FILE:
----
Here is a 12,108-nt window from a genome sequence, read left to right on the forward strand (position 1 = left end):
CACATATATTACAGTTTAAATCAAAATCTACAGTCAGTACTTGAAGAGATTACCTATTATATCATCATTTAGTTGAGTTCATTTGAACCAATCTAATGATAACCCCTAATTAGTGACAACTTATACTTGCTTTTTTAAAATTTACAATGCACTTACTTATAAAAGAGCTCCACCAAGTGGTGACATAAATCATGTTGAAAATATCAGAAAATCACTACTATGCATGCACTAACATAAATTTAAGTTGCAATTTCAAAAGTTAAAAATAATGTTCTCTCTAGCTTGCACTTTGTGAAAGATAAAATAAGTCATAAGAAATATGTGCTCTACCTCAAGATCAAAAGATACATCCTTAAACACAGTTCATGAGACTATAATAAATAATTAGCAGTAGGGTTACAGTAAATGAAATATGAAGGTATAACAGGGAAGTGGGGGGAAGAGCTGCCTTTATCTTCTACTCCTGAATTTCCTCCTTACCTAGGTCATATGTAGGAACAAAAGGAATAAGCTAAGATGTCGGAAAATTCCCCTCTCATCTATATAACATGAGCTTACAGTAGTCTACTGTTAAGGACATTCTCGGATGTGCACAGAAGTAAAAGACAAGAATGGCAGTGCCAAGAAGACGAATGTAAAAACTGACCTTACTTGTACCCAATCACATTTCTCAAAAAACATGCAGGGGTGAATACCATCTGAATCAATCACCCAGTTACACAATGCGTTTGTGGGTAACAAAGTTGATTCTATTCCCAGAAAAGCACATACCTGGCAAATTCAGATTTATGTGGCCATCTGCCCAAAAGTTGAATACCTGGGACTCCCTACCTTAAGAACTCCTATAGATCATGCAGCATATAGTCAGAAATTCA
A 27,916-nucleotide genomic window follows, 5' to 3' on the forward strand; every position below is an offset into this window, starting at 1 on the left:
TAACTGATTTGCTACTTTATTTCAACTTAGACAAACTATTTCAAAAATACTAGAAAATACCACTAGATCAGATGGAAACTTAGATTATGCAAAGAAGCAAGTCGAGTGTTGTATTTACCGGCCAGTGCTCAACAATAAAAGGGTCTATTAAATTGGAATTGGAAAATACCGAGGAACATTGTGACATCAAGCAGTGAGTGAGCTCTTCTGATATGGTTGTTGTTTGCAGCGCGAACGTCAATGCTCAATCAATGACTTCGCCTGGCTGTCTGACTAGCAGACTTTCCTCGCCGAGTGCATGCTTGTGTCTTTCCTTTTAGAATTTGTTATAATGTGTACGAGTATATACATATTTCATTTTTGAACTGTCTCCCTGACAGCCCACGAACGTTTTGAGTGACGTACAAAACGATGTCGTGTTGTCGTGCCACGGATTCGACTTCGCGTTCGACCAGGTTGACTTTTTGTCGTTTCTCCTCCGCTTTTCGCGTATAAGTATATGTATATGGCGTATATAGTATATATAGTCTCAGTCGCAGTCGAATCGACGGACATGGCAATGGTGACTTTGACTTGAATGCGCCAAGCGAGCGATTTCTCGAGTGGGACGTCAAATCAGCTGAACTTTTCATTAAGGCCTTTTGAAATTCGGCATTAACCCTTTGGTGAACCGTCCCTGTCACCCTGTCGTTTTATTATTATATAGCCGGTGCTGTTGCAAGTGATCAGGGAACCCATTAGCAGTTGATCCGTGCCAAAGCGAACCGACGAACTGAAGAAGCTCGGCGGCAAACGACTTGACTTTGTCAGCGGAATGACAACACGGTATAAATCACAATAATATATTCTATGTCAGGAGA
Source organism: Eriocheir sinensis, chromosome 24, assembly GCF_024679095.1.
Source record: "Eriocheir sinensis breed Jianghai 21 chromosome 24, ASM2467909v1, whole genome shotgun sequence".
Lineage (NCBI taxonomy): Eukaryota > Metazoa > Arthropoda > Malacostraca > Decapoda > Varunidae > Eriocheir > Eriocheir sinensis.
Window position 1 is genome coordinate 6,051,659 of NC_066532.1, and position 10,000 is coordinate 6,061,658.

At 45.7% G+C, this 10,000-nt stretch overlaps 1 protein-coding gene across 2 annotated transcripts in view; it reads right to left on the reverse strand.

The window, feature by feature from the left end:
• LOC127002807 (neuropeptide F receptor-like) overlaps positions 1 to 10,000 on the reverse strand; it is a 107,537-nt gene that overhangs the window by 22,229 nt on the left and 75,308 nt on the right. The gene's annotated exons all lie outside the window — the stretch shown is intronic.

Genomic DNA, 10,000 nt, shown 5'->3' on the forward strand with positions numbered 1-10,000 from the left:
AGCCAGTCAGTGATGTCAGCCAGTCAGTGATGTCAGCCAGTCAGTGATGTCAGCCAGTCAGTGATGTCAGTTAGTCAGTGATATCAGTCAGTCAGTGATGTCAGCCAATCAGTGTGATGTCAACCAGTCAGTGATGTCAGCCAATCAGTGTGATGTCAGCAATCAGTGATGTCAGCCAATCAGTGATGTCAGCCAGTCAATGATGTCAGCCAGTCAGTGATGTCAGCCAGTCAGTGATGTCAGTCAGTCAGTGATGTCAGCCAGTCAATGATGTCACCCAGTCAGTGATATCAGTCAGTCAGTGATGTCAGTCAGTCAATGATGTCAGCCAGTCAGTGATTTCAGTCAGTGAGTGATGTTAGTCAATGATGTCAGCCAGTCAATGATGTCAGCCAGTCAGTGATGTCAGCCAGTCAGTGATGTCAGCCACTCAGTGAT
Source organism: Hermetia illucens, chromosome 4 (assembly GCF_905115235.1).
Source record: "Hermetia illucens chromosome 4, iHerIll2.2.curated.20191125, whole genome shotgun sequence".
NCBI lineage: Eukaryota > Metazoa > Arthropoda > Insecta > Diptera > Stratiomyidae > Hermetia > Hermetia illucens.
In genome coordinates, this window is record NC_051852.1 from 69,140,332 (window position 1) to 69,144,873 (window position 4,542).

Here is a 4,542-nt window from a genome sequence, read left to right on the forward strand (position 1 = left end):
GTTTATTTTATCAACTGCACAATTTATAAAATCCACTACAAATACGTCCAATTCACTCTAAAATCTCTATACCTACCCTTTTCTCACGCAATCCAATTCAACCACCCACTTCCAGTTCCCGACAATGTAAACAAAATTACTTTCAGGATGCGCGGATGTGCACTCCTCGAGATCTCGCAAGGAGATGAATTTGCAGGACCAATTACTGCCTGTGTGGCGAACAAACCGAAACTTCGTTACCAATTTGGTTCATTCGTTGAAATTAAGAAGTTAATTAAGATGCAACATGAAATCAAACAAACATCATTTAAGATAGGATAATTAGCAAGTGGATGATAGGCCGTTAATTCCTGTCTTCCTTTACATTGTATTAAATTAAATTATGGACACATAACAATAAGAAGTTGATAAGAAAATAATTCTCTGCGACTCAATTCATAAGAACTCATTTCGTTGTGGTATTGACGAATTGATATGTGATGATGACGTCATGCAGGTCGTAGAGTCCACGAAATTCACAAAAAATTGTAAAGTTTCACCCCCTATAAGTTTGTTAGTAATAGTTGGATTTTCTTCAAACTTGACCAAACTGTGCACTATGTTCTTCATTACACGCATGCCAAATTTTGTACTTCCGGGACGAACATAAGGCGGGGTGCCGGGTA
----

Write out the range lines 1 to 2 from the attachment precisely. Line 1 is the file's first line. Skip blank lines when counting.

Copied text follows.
Here is a 12,108-nt window from a genome sequence, read left to right on the forward strand (position 1 = left end):
CACATATATTACAGTTTAAATCAAAATCTACAGTCAGTACTTGAAGAGATTACCTATTATATCATCATTTAGTTGAGTTCATTTGAACCAATCTAATGATAACCCCTAATTAGTGACAACTTATACTTGCTTTTTTAAAATTTACAATGCACTTACTTATAAAAGAGCTCCACCAAGTGGTGACATAAATCATGTTGAAAATATCAGAAAATCACTACTATGCATGCACTAACATAAATTTAAGTTGCAATTTCAAAAGTTAAAAATAATGTTCTCTCTAGCTTGCACTTTGTGAAAGATAAAATAAGTCATAAGAAATATGTGCTCTACCTCAAGATCAAAAGATACATCCTTAAACACAGTTCATGAGACTATAATAAATAATTAGCAGTAGGGTTACAGTAAATGAAATATGAAGGTATAACAGGGAAGTGGGGGGAAGAGCTGCCTTTATCTTCTACTCCTGAATTTCCTCCTTACCTAGGTCATATGTAGGAACAAAAGGAATAAGCTAAGATGTCGGAAAATTCCCCTCTCATCTATATAACATGAGCTTACAGTAGTCTACTGTTAAGGACATTCTCGGATGTGCACAGAAGTAAAAGACAAGAATGGCAGTGCCAAGAAGACGAATGTAAAAACTGACCTTACTTGTACCCAATCACATTTCTCAAAAAACATGCAGGGGTGAATACCATCTGAATCAATCACCCAGTTACACAATGCGTTTGTGGGTAACAAAGTTGATTCTATTCCCAGAAAAGCACATACCTGGCAAATTCAGATTTATGTGGCCATCTGCCCAAAAGTTGAATACCTGGGACTCCCTACCTTAAGAACTCCTATAGATCATGCAGCATATAGTCAGAAATTCA